Free-radical Polymerization

What is Free-radical Polymerization?

Free radical polymerization is a method of polymerization by which a polymer forms by the successive addition of free radical building blocks. Free radicals can be formed via a number of different mechanisms usually involving separate initiator molecules. Following its generation, the initiating free radical adds (nonradical) monomer units, thereby growing the polymer chain.

Free radical polymerization is a key synthesis route for obtaining a wide variety of different polymers and material composites. The relatively non-specific nature of free radical chemical interactions makes this one of the most versatile forms of polymerization available and allows facile reactions of polymeric free radical chain ends and other chemicals or substrates. In 2001, 40 billion of the 110 billion pounds of polymers produced in the United States were produced by free radical polymerization.


Initiation is the first step of the polymerization process. During initiation, an active center is created from which a polymer chain is generated. Not all monomers are susceptible to all types of initiators. Radical initiation works best on the carbon-carbon double bond of vinyl monomers and the carbon-oxygen double bond in aldehydes and ketones. Initiation has two steps. In the first step, one or two radicals are created from the initiating molecules. In the second step, radicals are transferred from the initiator molecules to the monomer units present. Several choices are available for these initiators.

Types of initiation and the initiators

  1. Thermal decomposition: The initiator is heated until a bond is homolytically cleaved, producing two radicals (Figure 1). This method is used most often with organic peroxides or azo compounds.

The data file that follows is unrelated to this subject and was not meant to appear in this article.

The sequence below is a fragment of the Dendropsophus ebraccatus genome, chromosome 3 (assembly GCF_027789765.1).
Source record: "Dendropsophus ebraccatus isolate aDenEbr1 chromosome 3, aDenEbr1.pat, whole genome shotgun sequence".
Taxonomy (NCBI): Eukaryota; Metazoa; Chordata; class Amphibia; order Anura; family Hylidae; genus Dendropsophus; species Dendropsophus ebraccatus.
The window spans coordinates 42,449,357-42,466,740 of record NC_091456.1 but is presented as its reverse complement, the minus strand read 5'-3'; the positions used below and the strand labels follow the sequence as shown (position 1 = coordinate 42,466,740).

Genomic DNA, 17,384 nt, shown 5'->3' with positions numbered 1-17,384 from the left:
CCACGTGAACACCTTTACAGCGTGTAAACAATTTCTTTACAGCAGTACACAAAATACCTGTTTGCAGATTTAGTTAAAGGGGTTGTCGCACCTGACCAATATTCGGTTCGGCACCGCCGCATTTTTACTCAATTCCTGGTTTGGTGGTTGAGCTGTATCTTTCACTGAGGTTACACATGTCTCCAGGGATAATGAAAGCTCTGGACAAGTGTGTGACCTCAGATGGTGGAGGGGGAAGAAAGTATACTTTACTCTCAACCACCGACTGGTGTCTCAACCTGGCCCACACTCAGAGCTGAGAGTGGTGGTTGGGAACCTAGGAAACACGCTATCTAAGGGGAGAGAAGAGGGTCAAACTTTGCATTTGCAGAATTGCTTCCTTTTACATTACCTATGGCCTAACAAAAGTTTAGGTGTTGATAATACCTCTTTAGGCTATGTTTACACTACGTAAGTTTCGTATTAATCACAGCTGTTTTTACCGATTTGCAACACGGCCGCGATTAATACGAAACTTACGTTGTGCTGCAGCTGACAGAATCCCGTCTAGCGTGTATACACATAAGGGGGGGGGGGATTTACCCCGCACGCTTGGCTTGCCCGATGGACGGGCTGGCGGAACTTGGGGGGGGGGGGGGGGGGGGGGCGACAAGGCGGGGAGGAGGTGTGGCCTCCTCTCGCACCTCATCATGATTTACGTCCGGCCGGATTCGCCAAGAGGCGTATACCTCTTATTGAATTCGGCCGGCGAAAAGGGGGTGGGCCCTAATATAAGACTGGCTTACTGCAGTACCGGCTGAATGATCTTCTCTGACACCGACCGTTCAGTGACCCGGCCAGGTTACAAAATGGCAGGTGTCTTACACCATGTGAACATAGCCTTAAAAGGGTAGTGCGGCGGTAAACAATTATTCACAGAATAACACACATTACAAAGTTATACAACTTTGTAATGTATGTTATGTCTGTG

Figure 1: Thermal decomposition of dicumyl peroxide.
  2. Photolysis: Radiation cleaves a bond homolytically, producing two radicals (Figure 2). This method is used most often with metal iodides, metal alkyls, and azo compounds.
    Figure 2: Photolysis of azoisobutylnitrile (AIBN).
  3. Redox reactions: Reduction of hydrogen peroxide or an alkyl hydrogen peroxide by iron (Figure 3). Other reductants such as Cr2+, V2+, Ti3+, Co2+, and Cu+ can be employed in place of ferrous ion in many instances.
    Figure 3: Redox reaction of hydrogen peroxide and iron.
  4. Persulfates: The dissociation of a persulfate in the aqueous phase (Figure 4). This method is useful in emulsion polymerizations in which the radical diffuses into a hydrophobic monomer-containing droplet.
    Figure 4: Thermal degradation of a persulfate.
  5. Ionizing radiation: α-, β-, γ-, or x-rays cause ejection of an electron from the initiating species, followed by dissociation and electron capture to produce a radical (Figure 5).
    Figure 5: The three steps involved in ionizing radiation: ejection, dissociation, and electron-capture.
  6. Electrochemical: Electrolysis of a solution containing both monomer and electrolyte. A monomer molecule will receive an electron at the cathode to become a radical anion, and a monomer molecule will give up an electron at the anode to form a radical cation (Figure 6). The radical ions then initiate free radical (and/or ionic) polymerization. This type of initiation of especially useful for coating metal surfaces with polymer films.